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Review of the Album "Scourge" by Xentrix

Ara is a Journalism graduate from California State University Northridge who is always looking to explore his writing opportunities.

Could This Be a Transitional Album?

Length: 52:34

Genre Type: Groovy thrash metal with influences ranging from Corrosion of Conformity to Pantera

Scourge is the 1996 studio album by British thrash metal band Xentrix, and it would also end up being their last studio album before their first breakup. This is the album that shocks a good number of the band’s fans because it is a stylistic departure from their previous albums. Scourge is an album that sounds like heavier groove metal instead of the fast punk and thrash metal that you heard on their first two releases.

Xentrix is a good band to listen to if you get tired of bands like Judas Priest and Iron Maiden. Simon Gordon is the person that replaced original vocalist Chris Astley, and I’m sure that a good number of fans miss him but change is inevitable in music.

Scourge Is a Better Album Than It Is Thought to Be

For those of you that are familiar with Prong, the way that this album starts is with the Prong-influenced relationship breakup song called "13 Years." Scourge is definitely not the first album of Xentrix you should listen to if you are just getting into this band—but if you enjoy modern groove metal, then this album will be a rather enjoyable listen for you.

However, there is someone on the website Metal Archives that gave this album a 0% and that kind of a rating is really odd. I’ve heard much worse albums than this one. Sure, this album isn’t like the first two from these guys but it is not a musical flop either. Simon Gordon shows that he in fact does have the range but he doesn’t annoy you. In spite of the album’s title, this album does not cause the listener to suffer. There definitely is melody present such as in the songs “Strength of Persuasion” and “Never Be.”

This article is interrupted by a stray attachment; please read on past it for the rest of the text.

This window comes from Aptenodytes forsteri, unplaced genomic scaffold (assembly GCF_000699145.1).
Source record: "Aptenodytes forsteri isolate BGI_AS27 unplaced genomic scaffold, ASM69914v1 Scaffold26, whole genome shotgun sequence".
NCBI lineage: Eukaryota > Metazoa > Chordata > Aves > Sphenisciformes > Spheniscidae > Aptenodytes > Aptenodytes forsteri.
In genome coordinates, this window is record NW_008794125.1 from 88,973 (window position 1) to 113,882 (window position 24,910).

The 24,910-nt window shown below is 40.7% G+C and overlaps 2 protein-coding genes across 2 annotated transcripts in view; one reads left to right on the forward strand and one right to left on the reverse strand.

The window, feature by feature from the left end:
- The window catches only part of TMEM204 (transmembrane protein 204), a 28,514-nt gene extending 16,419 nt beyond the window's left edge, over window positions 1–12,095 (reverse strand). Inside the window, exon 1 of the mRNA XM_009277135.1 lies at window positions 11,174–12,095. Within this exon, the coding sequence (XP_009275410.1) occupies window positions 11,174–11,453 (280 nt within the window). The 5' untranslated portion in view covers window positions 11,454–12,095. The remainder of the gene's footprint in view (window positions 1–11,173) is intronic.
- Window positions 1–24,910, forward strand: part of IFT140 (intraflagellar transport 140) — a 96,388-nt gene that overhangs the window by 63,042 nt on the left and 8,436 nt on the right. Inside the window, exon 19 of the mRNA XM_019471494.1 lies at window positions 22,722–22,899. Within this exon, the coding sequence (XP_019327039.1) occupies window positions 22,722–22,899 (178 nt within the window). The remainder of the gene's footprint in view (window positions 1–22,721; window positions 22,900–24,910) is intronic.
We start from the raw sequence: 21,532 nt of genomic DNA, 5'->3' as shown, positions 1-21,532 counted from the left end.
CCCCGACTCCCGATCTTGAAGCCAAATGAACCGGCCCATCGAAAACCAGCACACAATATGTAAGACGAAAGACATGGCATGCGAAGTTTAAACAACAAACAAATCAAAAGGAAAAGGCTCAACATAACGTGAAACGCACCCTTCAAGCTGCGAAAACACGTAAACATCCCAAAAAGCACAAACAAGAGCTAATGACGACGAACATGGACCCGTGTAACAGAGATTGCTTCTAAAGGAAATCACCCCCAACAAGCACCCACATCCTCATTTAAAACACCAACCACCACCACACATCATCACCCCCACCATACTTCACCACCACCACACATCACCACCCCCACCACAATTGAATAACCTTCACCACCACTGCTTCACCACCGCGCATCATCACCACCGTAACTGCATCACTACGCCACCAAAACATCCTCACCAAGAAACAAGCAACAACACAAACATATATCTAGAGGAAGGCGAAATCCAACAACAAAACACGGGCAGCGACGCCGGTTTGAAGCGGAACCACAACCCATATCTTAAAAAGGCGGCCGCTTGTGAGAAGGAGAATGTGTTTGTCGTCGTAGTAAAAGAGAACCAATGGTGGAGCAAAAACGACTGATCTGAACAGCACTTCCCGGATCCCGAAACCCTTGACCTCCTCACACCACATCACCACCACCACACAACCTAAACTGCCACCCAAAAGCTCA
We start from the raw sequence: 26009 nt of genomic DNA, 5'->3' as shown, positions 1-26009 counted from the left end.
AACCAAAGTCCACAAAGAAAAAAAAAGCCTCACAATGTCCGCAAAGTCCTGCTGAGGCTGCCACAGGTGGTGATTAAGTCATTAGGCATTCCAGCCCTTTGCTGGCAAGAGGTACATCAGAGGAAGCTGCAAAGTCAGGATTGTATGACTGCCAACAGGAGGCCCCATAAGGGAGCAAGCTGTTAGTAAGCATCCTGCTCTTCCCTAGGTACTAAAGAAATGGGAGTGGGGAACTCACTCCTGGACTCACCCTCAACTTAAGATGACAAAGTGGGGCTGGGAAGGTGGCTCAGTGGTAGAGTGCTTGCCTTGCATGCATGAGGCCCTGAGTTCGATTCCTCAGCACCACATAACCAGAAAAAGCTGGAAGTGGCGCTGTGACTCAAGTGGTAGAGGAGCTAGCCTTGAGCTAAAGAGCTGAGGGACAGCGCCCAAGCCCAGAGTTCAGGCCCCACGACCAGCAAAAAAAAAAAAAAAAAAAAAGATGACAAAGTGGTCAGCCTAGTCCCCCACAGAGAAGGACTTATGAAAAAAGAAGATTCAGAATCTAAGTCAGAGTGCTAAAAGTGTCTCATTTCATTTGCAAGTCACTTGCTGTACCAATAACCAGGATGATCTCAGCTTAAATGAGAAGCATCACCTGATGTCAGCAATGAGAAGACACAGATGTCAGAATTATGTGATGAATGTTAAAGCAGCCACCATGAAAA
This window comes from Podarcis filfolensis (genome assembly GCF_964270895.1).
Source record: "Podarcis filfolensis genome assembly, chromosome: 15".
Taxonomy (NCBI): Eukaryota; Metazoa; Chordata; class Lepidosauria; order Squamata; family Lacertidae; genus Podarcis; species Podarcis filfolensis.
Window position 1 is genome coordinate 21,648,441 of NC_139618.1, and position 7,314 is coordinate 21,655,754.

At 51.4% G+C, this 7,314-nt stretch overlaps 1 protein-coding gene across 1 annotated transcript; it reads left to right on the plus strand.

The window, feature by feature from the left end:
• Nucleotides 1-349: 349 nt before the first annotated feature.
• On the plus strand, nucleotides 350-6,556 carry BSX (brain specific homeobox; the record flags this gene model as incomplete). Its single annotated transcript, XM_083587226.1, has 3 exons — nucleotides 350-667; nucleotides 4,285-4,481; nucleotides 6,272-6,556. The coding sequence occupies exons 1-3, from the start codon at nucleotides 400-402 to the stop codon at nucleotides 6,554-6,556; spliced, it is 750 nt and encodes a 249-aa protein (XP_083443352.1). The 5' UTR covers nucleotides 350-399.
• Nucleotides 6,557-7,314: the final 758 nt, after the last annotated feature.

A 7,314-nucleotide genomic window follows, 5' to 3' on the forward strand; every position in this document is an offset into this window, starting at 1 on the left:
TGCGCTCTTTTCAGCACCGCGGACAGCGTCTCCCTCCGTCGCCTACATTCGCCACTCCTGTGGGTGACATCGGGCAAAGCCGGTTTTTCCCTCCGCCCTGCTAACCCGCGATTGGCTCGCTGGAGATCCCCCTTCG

This Album Isn't All Groovy Thrash Metal

In an unusual sort of way, I find myself tuning in more to this album than the first two releases by this band. “Caught You Living” stylistically is similar to that Pantera’s song “No Good (Attack the Radical).” The next song which we already made reference to starts off with a progressive guitar riff that is also melodic as well and then the song is about what happens when a society cowers into loyalty to a government that does not promote good values. The song "Never Be" has a lyrical line with the words “It’ll never be the same again.” Such might be a sentiment that some fans of Xentrix may have given the departure musically from albums such as Kin.

"Creed"

Final Thoughts About the Album Scourge

“The Hand That Feeds Itself” is a song that is about people that are all take and no giving. These kinds of people typically take advantage of others as they spread their hate and pain upon others. The song also has a blues section in it with another melodic part that follows it to create a musical contrast. “Blood Nation” is a song that lyrically is about living in times where it is ruthless and people are led by lies. The song is relevant to what is happening in the United States today as there is still the big lie being promoted about the 2020 US Presidential Election having been stolen. Politics aside, this song can be relevant today because of how divided the United States still remains. “Creed” is a song that lyrically is about how the justice system discriminates people based on the color of their skin. “Breathe” is the last song that ends what is a controversial album among some of the fans but the bottom line is that many bands were changing their style in the 1990s. Chris Astley would not have been the right vocalist for the groove metal style that is present on this album. For what it is worth, Scourge is a transitional album for these British thrash metal veterans and it is still a darn good album but more importantly, it is not too rough or heavy like Exodus or the later Pantera albums to be too much to handle.

Favorite Xentrix Studio Album Before Their First Breakup

"Blood Nation"

© 2021 Ara Vahanian

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